North Texas Genome Center Seen as Boon for Health Care, DFW Economy

The new center, on the campus of UT Arlington, will be available to academic and corporate researchers. Officials said it could help elevate the region as a leader in precision medicine.


North Texas health-care delivery and the region’s biotech sector have received a giant uplift with the announcement of the North Texas Genome Center, a partnership between the University of Texas at Arlington and the University of North Texas Health Science Center in Fort Worth.

The center — available to academic and corporate researchers — will open this month on the UT Arlington campus, and it will bring what UTA called “massive genome sequencing capabilities” to North Texas.

Dr. Hubert Zajicek, CEO and co-founder of the Dallas mentor-driven seed accelerator Health Wildcatters, said he expects the center will have a great impact on the region.

“Precision Medicine, based on a detailed understanding of the individuals’ genetic makeup is only in its infancy.”
Dr. Hubert Zajicek

“Precision medicine, based on a detailed understanding of the individuals’ genetic makeup is only in its infancy,” Zajicek told Dallas Innovates via email. “I expect lots of innovation in this space, so it is especially exciting to see a resource like that open up in our community.”

He said the ability to quickly and affordably perform whole genome sequencing is the basic building block of precision medicine.

“This effort [opening of the center] is a step in the right direction, combining academic interests with a desire to open the centers’ capabilities to local health entrepreneurs and innovators,” Zajicek said.

Arlington Mayor Jeff Williams said the new center is “wonderful news for Tarrant County” because it will enhance the North Texas economy.

“By bringing together the science, engineering, and nursing expertise of UTA with the biomedical research experience of UNTHSC, this new center will be able to produce innovative health-care solutions with a real positive impact on patients,” Williams said in a statement.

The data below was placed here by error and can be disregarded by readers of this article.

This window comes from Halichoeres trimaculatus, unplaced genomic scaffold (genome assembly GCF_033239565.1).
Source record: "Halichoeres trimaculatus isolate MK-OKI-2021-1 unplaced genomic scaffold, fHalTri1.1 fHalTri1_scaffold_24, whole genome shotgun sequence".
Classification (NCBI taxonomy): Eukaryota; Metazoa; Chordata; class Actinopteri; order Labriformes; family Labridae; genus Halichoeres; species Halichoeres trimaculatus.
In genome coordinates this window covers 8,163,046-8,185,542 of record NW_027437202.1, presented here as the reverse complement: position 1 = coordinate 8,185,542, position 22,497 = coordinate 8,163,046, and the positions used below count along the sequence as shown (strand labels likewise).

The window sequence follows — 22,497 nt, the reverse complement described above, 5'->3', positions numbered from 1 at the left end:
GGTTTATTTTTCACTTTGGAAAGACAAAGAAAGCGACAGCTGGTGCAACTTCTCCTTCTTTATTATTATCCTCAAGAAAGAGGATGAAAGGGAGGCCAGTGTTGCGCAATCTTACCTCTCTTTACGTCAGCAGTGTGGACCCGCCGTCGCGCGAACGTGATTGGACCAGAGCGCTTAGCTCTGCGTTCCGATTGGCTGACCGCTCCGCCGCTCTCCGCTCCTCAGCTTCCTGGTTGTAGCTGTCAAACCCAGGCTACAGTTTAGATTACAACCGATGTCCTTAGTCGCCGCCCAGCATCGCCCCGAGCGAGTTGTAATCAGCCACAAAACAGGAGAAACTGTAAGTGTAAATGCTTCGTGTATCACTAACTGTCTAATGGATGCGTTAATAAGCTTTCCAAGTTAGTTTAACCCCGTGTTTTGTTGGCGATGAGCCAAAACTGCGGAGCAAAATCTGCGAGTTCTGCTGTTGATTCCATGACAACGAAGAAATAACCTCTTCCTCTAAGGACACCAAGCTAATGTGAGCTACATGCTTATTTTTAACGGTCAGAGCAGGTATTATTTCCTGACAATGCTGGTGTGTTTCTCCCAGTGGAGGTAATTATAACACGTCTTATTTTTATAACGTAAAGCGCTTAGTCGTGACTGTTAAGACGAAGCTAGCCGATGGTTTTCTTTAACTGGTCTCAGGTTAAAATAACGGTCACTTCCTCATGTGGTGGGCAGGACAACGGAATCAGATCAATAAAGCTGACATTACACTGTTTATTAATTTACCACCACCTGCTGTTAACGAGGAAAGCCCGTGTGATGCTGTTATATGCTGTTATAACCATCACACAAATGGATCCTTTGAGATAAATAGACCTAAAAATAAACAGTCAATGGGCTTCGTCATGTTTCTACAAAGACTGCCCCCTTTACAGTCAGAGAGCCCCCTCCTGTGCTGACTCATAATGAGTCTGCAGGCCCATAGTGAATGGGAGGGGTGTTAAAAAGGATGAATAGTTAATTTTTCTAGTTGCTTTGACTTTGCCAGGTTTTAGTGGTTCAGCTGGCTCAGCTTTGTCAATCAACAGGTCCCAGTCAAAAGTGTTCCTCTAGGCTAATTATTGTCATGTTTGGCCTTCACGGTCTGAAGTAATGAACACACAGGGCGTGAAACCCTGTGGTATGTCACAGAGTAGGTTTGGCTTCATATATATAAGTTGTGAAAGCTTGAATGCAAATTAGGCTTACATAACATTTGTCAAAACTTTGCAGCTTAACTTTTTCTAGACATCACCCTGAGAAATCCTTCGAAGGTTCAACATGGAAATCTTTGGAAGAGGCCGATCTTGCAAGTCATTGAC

UTA officials said they believe the center will bring more patented inventions, company startups, and job creation for the region. 


“UTA is becoming a hub for innovation in North Texas and the North Texas Genome Center will boost our capacities in this area,” UTA Vice President for Research Duane Dimos said.

The center will offer lower cost and faster service for human whole genome sequencing compared to other similar labs and will be vital in research in disease prevention, drug development, cancer treatments, and the fundamental aspects of genetics, according to UT Arlington.

Todd Castoe, UTA biology professor and associate director of the North Texas Genome Center and Jon Weidanz, UTA’s associate vice president for research and interim director of the new center, with a sequencing machine. [Photo courtesy of UT Arlington]

Whole genome sequencing is the process of determining the total DNA sequence of a particular organism at one time.

It provides physicians, scientists, and engineers with important tools to change the ways that doctors can treat their patients by making treatments more precise and patterned specifically to that patient’s individual genetic makeup.

The center will have five NovaSeq 6000 gene sequencing systems, which UTA and UNTHSC said is the most-powerful line from Illumina, a global leader in genome sequencing technology. 


The center will elevate the partner schools’ status in health care, officials said.

“The new North Texas Genome Center aligns with UTA’s strategic focus on both health and the human condition and data-driven discovery and will lead to future programs and partnerships in genomics, computational sciences, and genetic counseling,” UTA President Vistasp Karbhari said in the release. “The center will also catalyze the university’s emergence as a leader in precision health and the transformation of the region into a high-tech science hub.”

“The strength of this collaboration really is the the sharing of information, which we all feel is the primary building block of the medicine of the future.”

Anuja Ghorpade

Anuja Ghorpade, vice president for research at UNTHSC, said the sharing of information is the critical element to the partnership.

“The strength of this collaboration really is the the sharing of information, which we all feel is the primary building block of the medicine of the future,” she said.

The center will support and enhance UNTHSC’s research expertise in genetics, aging, and Alzheimer’s disease along with its clinical emphasis on primary care, geriatrics, and patient safety, according to the release.

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